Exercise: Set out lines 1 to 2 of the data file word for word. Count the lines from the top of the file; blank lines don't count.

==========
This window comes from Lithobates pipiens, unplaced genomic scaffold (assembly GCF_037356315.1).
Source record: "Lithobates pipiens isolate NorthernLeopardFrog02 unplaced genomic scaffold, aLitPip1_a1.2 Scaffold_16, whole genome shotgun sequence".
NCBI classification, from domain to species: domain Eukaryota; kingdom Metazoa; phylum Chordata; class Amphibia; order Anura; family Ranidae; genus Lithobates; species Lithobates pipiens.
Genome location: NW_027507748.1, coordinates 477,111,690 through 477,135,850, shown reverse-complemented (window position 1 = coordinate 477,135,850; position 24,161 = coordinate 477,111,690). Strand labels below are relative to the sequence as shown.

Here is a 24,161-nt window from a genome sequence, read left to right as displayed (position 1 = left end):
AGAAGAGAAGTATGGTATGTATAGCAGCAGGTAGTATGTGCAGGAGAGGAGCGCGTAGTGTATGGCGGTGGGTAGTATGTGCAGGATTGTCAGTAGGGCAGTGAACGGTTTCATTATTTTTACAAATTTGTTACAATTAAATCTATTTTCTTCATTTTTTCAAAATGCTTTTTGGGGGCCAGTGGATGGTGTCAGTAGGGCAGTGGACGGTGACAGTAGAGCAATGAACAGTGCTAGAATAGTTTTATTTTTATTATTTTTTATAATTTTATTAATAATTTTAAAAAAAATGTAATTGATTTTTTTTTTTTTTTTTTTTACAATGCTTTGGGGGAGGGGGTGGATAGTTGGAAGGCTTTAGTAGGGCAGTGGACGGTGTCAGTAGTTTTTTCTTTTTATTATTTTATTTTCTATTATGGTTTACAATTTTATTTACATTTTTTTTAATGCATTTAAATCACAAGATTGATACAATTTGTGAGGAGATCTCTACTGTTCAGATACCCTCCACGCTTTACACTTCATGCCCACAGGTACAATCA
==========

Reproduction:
This window comes from Lithobates pipiens, unplaced genomic scaffold (assembly GCF_037356315.1).
Source record: "Lithobates pipiens isolate NorthernLeopardFrog02 unplaced genomic scaffold, aLitPip1_a1.2 Scaffold_16, whole genome shotgun sequence".